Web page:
Home GEORGE B. JACKSON & another [Note 1] vs. GEORGE J. AROOTH & others, administrators, & another [Note 2].

359 Mass. 721

May 7, 1971 - June 24, 1971

Hampshire County

Present: TAURO, C.J., CUTTER, REARDON, QUIRICO, & BRAUCHER, JJ.

In a suit in equity under G. L. c. 197, Section 10, against the administrators of the estate of the owner and operator of a motor vehicle and its insurer under a policy of compulsory liability insurance for damages sustained by the plaintiffs in a collision involving that vehicle, subsidiary findings by a master did not support his conclusion that the plaintiffs "were not guilty of culpable neglect" in not prosecuting their claims within the one year limitation prescribed by Section 9, where it appeared that the administrators' bond was filed about three months after the decedent's death, that about seven months after the filing of the bond the writ in an action by the plaintiffs against the decedent was returned to the plaintiffs' counsel with a statement thereon by a sheriff that he had made a diligent search and could not find the defendant, and that no action was ever brought against the administrators, although the insurer withheld knowledge of the decedent's death from the plaintiffs and continued negotiations with their counsel until the year of limitation had expired [723-724]; nor did the master's subsidiary findings warrant a conclusion that misrepresentations or the pattern of dealing by the insurer estopped it from pleading the statute [724].

There was no merit in a contention that the liability for damages imposed on the insurer in a policy of compulsory motor vehicle insurance by G. L. c. 175, Section 112, upon the occurrence of an accident involving the insured vehicle made the insurer the real party in interest with respect to the claims of persons injured in the accident and that therefore the short statute of limitations in G. L. c. 197, Section 9, was inapplicable after the death of the insured operator of the vehicle and qualification of personal representatives of her estate. [724]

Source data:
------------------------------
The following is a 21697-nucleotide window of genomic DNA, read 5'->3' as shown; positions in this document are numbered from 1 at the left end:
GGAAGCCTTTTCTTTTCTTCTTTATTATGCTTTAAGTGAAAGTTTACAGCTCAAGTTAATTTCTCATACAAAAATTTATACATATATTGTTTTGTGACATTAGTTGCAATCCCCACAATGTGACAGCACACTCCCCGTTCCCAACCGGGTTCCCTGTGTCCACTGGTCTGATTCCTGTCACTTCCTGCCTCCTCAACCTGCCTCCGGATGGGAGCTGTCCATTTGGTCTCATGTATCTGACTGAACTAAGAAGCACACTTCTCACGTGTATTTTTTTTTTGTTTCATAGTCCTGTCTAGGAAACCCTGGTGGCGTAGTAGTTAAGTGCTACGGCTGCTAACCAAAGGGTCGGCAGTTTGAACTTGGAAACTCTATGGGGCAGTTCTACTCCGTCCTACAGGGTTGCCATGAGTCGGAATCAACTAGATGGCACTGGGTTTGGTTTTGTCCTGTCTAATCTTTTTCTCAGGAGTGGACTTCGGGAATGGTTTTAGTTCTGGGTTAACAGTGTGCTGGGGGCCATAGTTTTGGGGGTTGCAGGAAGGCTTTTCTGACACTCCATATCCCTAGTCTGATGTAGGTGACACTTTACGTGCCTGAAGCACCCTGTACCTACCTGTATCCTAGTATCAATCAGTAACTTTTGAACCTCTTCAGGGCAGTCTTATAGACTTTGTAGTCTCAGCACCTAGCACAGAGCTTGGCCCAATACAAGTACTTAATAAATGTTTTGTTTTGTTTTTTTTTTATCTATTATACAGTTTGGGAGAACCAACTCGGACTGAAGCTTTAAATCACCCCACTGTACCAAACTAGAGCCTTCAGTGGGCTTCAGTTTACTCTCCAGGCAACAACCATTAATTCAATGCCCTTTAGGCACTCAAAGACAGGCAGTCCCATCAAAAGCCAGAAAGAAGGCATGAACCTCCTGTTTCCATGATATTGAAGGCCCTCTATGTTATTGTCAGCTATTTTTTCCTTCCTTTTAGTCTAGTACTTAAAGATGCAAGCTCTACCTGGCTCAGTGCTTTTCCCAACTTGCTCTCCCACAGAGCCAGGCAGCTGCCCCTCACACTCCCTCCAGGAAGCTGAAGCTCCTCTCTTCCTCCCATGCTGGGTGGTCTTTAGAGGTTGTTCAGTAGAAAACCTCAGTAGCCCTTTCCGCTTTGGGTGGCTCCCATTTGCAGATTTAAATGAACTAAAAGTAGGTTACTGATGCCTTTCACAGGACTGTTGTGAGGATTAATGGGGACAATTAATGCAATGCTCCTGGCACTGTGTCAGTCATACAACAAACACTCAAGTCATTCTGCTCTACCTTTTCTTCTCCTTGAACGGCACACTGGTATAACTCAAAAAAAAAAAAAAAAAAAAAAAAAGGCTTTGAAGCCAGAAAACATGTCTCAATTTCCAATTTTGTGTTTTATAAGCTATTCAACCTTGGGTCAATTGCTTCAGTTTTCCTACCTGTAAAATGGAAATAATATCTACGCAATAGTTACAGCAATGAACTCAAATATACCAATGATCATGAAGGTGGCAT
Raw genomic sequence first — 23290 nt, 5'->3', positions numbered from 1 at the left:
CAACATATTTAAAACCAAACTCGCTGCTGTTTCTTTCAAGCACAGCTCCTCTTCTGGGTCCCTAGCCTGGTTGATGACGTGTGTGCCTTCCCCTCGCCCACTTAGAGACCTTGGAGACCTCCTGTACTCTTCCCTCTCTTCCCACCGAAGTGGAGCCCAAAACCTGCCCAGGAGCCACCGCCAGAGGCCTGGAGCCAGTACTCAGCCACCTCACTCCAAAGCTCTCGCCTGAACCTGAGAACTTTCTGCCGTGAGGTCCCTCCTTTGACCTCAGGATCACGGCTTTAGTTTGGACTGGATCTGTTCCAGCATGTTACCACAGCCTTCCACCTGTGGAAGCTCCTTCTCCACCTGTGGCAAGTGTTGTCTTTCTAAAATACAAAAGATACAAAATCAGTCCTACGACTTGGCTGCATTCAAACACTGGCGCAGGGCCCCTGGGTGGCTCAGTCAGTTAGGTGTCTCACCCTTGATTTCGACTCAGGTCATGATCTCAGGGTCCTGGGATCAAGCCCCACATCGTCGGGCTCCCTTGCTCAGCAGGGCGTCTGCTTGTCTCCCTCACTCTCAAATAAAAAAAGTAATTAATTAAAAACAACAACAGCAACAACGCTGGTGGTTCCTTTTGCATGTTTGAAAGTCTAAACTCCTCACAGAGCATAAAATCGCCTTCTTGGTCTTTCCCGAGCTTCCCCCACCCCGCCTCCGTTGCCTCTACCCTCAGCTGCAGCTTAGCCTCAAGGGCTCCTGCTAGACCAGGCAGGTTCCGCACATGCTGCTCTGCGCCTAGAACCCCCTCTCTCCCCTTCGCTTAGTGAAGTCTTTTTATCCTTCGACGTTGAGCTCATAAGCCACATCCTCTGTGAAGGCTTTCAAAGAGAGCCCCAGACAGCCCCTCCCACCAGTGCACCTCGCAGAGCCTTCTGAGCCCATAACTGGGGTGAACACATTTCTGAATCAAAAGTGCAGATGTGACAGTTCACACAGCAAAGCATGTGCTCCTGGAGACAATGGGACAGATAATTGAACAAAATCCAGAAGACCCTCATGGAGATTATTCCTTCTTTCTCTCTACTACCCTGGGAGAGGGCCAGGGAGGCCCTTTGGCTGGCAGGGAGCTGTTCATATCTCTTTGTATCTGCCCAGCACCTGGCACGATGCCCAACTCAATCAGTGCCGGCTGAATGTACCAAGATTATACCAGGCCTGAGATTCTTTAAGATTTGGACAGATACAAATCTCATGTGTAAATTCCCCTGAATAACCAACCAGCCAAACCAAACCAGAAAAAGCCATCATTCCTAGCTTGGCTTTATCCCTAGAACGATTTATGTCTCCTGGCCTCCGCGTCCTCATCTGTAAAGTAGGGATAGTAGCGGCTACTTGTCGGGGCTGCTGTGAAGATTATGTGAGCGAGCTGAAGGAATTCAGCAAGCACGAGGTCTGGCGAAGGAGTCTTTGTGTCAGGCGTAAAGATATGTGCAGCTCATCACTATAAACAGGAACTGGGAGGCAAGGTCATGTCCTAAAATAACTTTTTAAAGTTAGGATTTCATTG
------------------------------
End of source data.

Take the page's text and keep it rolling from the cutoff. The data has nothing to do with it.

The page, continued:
BILL IN EQUITY filed in the Superior Court on October 17, 1966.

The suit was heard by Macaulay, J. on a master's report.

William H. Welch for the plaintiffs.

Mayo A. Darling for the defendants.

Page 722


TAURO, C.J This is a bill in equity brought under G. L. c. 197, Section 10, against the estate of Mary A. George to recover for injuries sustained in an automobile accident. The suit was brought after the expiration of the statutory period of limitation set forth in G. L. c. 197, Section 9. The case was referred to a master who found no culpable neglect by the plaintiffs in not seasonably prosecuting their claims within the statutory period of limitation. He allowed damages to the plaintiffs. The Superior Court judge concluded that the general finding that there was no culpable neglect was not supported by the master's subsidiary findings. The plaintiffs appeal from an interlocutory decree denying the plaintiffs' motion to recommit and from a final decree dismissing the bill.

The evidence is summarized. On January 28, 1964, a vehicle owned and operated by one Mary A. George collided with a vehicle operated by Jackson and owned by Colonial House, Inc. The George vehicle was covered by a Massachusetts compulsory liability insurance policy issued by the Utica Mutual Insurance Company (Utica). On March 17, 1964, counsel for the plaintiffs sent a letter to Utica stating that claims for both personal injuries and property damage were being made. On February 6, 1965, Mary George died. Her administrators were appointed and filed a bond on May 4, 1965. On November 9, 1965, a further letter was addressed to Utica by the plaintiffs' counsel stating that he had "not heard from you since July 1" of that year, and that "the Statute of Limitations will be running soon."

By writ dated December 7, 1965, returnable February 7, 1966, suit was commenced against Mary A. George. On December 17, 1965, the writ was returned to the plaintiffs' counsel by a deputy sheriff of Bristol County, stating that he had made a diligent search and could not find the defendant. On December 28, 1965, the plaintiffs' counsel wrote Utica, enclosing copies of the writ and summons, and stating that the sheriff could not find the defendant Mary A.

Page 723